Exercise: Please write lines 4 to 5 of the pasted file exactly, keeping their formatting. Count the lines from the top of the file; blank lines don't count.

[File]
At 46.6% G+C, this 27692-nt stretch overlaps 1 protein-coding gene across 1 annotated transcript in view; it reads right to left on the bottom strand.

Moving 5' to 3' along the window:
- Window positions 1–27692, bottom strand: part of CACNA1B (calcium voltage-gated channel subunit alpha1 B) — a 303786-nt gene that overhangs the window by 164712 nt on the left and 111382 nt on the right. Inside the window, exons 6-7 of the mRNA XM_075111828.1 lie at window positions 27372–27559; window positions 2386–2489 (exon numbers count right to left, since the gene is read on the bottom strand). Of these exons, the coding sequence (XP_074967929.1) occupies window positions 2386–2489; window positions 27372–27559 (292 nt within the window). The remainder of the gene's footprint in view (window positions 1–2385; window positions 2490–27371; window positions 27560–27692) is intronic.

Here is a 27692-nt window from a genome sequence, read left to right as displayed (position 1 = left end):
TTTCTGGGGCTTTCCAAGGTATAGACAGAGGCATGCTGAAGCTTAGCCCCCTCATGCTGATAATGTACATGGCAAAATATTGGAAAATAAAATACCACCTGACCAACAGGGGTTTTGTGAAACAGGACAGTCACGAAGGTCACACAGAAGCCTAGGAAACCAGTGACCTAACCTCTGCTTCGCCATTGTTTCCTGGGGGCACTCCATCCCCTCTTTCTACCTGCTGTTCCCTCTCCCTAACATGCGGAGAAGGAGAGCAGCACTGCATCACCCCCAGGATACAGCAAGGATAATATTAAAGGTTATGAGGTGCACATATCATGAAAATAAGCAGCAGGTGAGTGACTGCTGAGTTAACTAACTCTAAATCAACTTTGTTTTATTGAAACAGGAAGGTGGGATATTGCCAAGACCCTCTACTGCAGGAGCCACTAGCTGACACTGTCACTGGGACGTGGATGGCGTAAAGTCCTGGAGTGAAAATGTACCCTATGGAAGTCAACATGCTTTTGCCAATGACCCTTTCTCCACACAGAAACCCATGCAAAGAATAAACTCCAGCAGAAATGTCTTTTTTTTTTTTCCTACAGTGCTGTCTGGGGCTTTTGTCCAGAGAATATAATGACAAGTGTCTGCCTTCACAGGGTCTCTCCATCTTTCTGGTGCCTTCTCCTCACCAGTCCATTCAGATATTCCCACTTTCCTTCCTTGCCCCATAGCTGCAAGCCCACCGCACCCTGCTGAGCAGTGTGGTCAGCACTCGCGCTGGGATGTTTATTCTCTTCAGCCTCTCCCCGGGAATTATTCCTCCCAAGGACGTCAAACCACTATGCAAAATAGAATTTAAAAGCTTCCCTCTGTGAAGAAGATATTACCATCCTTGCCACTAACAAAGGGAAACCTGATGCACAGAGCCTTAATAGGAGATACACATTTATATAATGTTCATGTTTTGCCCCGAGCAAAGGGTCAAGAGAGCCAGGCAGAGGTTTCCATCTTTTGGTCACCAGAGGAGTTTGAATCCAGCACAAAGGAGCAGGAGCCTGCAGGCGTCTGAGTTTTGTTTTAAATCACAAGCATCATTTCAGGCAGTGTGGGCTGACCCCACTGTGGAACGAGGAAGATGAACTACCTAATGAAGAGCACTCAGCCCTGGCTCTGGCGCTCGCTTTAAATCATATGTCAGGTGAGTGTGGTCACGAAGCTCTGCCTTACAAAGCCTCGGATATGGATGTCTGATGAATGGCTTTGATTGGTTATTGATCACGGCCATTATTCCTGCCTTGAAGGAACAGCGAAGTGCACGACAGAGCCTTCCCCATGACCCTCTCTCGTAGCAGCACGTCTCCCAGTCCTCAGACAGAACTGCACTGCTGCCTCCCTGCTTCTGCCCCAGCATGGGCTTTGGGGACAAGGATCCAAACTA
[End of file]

Here is a 27692-nt window from a genome sequence, read left to right as displayed (position 1 = left end):
TTTCTGGGGCTTTCCAAGGTATAGACAGAGGCATGCTGAAGCTTAGCCCCCTCATGCTGATAATGTACATGGCAAAATATTGGAAAATAAAATACCACCTGACCAACAGGGGTTTTGTGAAACAGGACAGTCACGAAGGTCACACAGAAGCCTAGGAAACCAGTGACCTAACCTCTGCTTCGCCATTGTTTCCTGGGGGCACTCCATCCCCTCTTTCTACCTGCTGTTCCCTCTCCCTAACATGCGGAGAAGGAGAGCAGCACTGCATCACCCCCAGGATACAGCAAGGATAATATTAAAGGTTATGAGGTGCACATATCATGAAAATAAGCAGCAGGTGAGTGACTGCTGAGTTAACTAACTCTAAATCAACTTTGTTTTATTGAAACAGGAAGGTGGGATATTGCCAAGACCCTCTACTGCAGGAGCCACTAGCTGACACTGTCACTGGGACGTGGATGGCGTAAAGTCCTGGAGTGAAAATGTACCCTATGGAAGTCAACATGCTTTTGCCAATGACCCTTTCTCCACACAGAAACCCATGCAAAGAATAAACTCCAGCAGAAATGTCTTTTTTTTTTTTCCTACAGTGCTGTCTGGGGCTTTTGTCCAGAGAATATAATGACAAGTGTCTGCCTTCACAGGGTCTCTCCATCTTTCTGGTGCCTTCTCCTCACCAGTCCATTCAGATATTCCCACTTTCCTTCCTTGCCCCATAGCTGCAAGCCCACCGCACCCTGCTGAGCAGTGTGGTCAGCACTCGCGCTGGGATGTTTATTCTCTTCAGCCTCTCCCCGGGAATTATTCCTCCCAAGGACGTCAAACCACTATGCAAAATAGAATTTAAAAGCTTCCCTCTGTGAAGAAGATATTACCATCCTTGCCACTAACAAAGGGAAACCTGATGCACAGAGCCTTAATAGGAGATACACATTTATATAATGTTCATGTTTTGCCCCGAGCAAAGGGTCAAGAGAGCCAGGCAGAGGTTTCCATCTTTTGGTCACCAGAGGAGTTTGAATCCAGCACAAAGGAGCAGGAGCCTGCAGGCGTCTGAGTTTTGTTTTAAATCACAAGCATCATTTCAGGCAGTGTGGGCTGACCCCACTGTGGAACGAGGAAGATGAACTACCTAATGAAGAGCACTCAGCCCTGGCTCTGGCGCTCGCTTTAAATCATATGTCAGGTGAGTGTGGTCACGAAGCTCTGCCTTACAAAGCCTCGGATATGGATGTCTGATGAATGGCTTTGATTGGTTATTGATCACGGCCATTATTCCTGCCTTGAAGGAACAGCGAAGTGCACGACAGAGCCTTCCCCATGACCCTCTCTCGTAGCAGCACGTCTCCCAGTCCTCAGACAGAACTGCACTGCTGCCTCCCTGCTTCTGCCCCAGCATGGGCTTTGGGGACAAGGATCCAAACTA